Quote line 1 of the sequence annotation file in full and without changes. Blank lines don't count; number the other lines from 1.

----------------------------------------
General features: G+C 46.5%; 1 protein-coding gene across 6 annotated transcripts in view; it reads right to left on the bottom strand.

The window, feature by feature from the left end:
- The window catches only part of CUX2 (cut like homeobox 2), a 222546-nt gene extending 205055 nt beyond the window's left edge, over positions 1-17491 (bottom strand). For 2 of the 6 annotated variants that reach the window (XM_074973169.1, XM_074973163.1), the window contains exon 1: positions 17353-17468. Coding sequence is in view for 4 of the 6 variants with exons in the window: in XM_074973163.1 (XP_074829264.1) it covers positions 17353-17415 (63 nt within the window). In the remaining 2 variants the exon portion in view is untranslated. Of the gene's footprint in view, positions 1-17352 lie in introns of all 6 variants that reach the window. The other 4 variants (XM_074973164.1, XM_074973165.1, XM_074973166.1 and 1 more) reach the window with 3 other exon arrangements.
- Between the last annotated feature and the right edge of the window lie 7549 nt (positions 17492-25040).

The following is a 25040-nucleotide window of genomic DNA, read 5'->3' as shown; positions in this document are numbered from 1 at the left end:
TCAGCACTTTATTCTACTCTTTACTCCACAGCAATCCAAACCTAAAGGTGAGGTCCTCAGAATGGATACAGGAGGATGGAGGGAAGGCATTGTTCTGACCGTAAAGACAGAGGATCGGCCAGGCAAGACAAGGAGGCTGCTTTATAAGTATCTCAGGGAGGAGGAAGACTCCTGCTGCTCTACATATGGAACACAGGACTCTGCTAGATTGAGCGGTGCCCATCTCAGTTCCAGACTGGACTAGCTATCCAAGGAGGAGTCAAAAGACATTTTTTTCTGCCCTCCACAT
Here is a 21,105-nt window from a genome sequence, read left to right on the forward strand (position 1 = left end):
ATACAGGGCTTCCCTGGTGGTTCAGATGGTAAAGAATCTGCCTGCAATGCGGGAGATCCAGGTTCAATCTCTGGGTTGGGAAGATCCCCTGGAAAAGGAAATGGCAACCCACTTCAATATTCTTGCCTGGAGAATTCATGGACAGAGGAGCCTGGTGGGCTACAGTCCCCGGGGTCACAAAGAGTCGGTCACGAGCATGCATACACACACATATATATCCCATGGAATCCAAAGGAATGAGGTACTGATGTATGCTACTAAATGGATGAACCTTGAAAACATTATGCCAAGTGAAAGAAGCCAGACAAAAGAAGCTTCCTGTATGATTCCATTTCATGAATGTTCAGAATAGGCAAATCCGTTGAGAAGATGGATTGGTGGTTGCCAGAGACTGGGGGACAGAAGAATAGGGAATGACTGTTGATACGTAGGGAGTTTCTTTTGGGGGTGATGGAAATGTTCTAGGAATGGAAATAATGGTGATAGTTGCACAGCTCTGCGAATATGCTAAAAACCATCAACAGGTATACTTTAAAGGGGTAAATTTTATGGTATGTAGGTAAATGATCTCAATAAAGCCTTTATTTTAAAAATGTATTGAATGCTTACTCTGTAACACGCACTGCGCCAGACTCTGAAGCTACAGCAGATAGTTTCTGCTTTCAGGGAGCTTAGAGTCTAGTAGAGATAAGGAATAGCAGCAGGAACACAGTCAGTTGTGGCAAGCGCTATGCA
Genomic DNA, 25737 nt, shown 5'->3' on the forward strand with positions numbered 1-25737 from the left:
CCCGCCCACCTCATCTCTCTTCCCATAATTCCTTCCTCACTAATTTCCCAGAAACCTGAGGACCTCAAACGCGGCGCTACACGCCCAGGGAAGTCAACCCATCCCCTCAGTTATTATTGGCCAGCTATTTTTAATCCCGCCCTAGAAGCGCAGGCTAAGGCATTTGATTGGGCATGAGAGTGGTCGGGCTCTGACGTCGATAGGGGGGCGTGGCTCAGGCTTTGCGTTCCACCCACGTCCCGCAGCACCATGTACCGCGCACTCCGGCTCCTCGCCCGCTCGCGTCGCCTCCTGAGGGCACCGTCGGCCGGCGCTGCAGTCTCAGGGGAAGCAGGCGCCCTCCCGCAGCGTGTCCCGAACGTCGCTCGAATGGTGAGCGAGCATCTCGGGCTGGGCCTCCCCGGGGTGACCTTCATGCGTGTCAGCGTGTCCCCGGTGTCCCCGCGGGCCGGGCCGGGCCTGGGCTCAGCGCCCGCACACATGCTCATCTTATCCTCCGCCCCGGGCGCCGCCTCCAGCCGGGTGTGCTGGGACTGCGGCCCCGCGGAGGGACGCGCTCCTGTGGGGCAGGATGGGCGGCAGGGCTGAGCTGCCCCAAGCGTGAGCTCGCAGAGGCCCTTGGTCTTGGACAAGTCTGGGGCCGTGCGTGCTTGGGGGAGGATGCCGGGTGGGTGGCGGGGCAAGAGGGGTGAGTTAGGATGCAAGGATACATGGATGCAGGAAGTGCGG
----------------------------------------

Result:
General features: G+C 46.5%; 1 protein-coding gene across 6 annotated transcripts in view; it reads right to left on the bottom strand.